President Biden’s nominee for Secretary of Interior, New Mexico Democrat Rep. Deb Haaland, struggled Wednesday to say whether and why she supports the controversial decision to shut down the Keystone XL pipeline.
Pressed by Idaho Republican Sen. Jim Risch, Haaland eventually said that she supports Biden’s decision to hit a pause on the cross-border presidential permit needed to continue pipeline's construction.
“If I say that I support President Biden’s agenda, I assume that you could take my answer as a yes,” Haaland said after Risch directly asked if she supported “shutting down the Keystone pipeline” several times.
Risch pressed Haaland to explain why she supports a move that Republicans have said will kill thousands of jobs.
“One of the reasons why is, I support President Biden,” she told the hearing’s panel. “I think he’s thought deeply about these things, and I think that he cares deeply about our environment, and I do as well.”
Risch again pushed back asking for her specific reasoning on why she supports shutting down the pipeline that was set to carry oil directly from Alberta, Canada to Steele City, Neb., where it would join an existing pipeline.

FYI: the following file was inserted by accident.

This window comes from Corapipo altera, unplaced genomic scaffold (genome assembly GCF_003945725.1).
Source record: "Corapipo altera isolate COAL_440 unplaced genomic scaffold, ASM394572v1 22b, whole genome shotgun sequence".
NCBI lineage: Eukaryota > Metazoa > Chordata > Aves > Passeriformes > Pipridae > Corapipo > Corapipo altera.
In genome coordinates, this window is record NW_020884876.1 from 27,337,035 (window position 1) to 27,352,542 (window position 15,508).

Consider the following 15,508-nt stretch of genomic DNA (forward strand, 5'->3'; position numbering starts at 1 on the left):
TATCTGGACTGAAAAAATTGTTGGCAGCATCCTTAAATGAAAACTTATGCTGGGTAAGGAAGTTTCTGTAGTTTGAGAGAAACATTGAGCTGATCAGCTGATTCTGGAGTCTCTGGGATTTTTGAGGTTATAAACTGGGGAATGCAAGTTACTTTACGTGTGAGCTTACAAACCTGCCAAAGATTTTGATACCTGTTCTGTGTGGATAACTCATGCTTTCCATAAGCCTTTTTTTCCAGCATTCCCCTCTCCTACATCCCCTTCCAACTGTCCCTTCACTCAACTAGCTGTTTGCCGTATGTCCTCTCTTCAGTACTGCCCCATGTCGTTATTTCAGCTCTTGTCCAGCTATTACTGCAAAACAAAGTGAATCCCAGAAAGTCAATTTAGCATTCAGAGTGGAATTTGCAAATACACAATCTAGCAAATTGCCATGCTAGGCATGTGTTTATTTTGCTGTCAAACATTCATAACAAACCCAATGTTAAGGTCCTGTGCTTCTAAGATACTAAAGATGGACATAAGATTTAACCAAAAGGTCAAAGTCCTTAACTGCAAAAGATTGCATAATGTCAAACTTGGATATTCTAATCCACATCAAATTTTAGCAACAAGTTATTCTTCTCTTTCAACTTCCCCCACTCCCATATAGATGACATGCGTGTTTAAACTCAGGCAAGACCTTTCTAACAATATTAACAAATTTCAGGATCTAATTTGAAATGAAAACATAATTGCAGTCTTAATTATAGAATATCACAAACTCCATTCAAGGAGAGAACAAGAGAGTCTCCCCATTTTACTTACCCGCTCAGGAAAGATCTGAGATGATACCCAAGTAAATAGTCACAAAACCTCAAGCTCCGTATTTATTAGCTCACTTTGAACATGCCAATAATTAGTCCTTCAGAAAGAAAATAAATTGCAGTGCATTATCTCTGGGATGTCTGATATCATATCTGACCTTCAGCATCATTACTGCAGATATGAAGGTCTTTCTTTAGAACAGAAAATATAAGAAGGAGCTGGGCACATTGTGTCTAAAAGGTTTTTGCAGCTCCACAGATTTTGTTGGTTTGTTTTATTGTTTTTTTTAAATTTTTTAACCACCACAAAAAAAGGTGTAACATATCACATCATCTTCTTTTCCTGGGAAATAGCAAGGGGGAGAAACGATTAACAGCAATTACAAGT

“I’m not sure that I have a full answer for you, other than to say that there are people in this country who care deeply about our environment, and that is one area that folks have been passionate about,” she said. “I know that there is a lot of passion on both sides of the issue.”
If confirmed as Secretary of Interior, Haaland would be the first Native American to serve in the role -- overseeing not only environmental policies in the U.S. like fracking and oil drilling, but how communities are tied to federal and public land protections.
Congressional Republicans are frustrated by the Biden administration’s decision to hit pause on U.S. oil and gas projects but not escalate sanctions on Russia’s North Stream 2 pipeline -- which would funnel gas from Russia to Germany under the Baltic Sea, bypassing Ukraine.
Biden previously condemned the plan as a “bad deal” for Europe but has yet to increase sanctions previously enforced under the Trump administration.
“It would seem to me that the administration could spend a good amount of its energy on stopping those jobs in Russia, which is a national security issue for us," Risch said. "And yet instead they’re using their energy to do this to American workers, which just doesn’t seem logical,” he concluded.